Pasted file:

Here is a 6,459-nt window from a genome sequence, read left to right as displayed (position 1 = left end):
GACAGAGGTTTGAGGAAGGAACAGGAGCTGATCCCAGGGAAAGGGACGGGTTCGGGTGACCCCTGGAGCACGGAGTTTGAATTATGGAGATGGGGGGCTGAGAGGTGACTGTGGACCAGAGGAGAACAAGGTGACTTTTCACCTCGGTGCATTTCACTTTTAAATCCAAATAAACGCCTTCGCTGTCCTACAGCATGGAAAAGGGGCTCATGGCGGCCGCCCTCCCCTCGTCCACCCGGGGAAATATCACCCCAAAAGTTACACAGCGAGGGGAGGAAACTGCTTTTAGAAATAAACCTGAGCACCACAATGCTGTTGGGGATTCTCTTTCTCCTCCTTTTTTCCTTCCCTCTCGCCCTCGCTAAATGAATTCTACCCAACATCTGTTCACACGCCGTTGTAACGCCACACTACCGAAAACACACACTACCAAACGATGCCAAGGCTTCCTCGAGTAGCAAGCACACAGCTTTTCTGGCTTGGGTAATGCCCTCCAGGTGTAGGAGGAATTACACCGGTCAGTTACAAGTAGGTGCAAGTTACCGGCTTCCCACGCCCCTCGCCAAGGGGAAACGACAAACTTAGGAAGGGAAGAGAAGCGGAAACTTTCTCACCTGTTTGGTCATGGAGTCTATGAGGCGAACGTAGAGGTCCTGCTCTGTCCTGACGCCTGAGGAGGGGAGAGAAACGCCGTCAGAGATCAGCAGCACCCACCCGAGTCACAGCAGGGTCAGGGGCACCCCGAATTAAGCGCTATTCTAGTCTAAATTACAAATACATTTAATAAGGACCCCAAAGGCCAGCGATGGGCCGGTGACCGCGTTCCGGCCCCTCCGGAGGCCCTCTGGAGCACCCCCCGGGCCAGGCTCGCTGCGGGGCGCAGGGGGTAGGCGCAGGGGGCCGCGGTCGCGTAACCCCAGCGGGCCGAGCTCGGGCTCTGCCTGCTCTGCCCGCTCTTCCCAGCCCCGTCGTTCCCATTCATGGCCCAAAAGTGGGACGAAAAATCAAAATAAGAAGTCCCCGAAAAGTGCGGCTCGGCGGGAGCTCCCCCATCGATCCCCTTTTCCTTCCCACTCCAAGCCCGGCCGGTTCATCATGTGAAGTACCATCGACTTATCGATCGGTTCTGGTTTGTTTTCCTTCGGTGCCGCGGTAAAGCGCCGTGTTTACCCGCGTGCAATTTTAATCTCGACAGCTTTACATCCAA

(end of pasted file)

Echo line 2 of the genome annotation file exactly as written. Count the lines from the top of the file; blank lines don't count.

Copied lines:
GACAGAGGTTTGAGGAAGGAACAGGAGCTGATCCCAGGGAAAGGGACGGGTTCGGGTGACCCCTGGAGCACGGAGTTTGAATTATGGAGATGGGGGGCTGAGAGGTGACTGTGGACCAGAGGAGAACAAGGTGACTTTTCACCTCGGTGCATTTCACTTTTAAATCCAAATAAACGCCTTCGCTGTCCTACAGCATGGAAAAGGGGCTCATGGCGGCCGCCCTCCCCTCGTCCACCCGGGGAAATATCACCCCAAAAGTTACACAGCGAGGGGAGGAAACTGCTTTTAGAAATAAACCTGAGCACCACAATGCTGTTGGGGATTCTCTTTCTCCTCCTTTTTTCCTTCCCTCTCGCCCTCGCTAAATGAATTCTACCCAACATCTGTTCACACGCCGTTGTAACGCCACACTACCGAAAACACACACTACCAAACGATGCCAAGGCTTCCTCGAGTAGCAAGCACACAGCTTTTCTGGCTTGGGTAATGCCCTCCAGGTGTAGGAGGAATTACACCGGTCAGTTACAAGTAGGTGCAAGTTACCGGCTTCCCACGCCCCTCGCCAAGGGGAAACGACAAACTTAGGAAGGGAAGAGAAGCGGAAACTTTCTCACCTGTTTGGTCATGGAGTCTATGAGGCGAACGTAGAGGTCCTGCTCTGTCCTGACGCCTGAGGAGGGGAGAGAAACGCCGTCAGAGATCAGCAGCACCCACCCGAGTCACAGCAGGGTCAGGGGCACCCCGAATTAAGCGCTATTCTAGTCTAAATTACAAATACATTTAATAAGGACCCCAAAGGCCAGCGATGGGCCGGTGACCGCGTTCCGGCCCCTCCGGAGGCCCTCTGGAGCACCCCCCGGGCCAGGCTCGCTGCGGGGCGCAGGGGGTAGGCGCAGGGGGCCGCGGTCGCGTAACCCCAGCGGGCCGAGCTCGGGCTCTGCCTGCTCTGCCCGCTCTTCCCAGCCCCGTCGTTCCCATTCATGGCCCAAAAGTGGGACGAAAAATCAAAATAAGAAGTCCCCGAAAAGTGCGGCTCGGCGGGAGCTCCCCCATCGATCCCCTTTTCCTTCCCACTCCAAGCCCGGCCGGTTCATCATGTGAAGTACCATCGACTTATCGATCGGTTCTGGTTTGTTTTCCTTCGGTGCCGCGGTAAAGCGCCGTGTTTACCCGCGTGCAATTTTAATCTCGACAGCTTTACATCCAA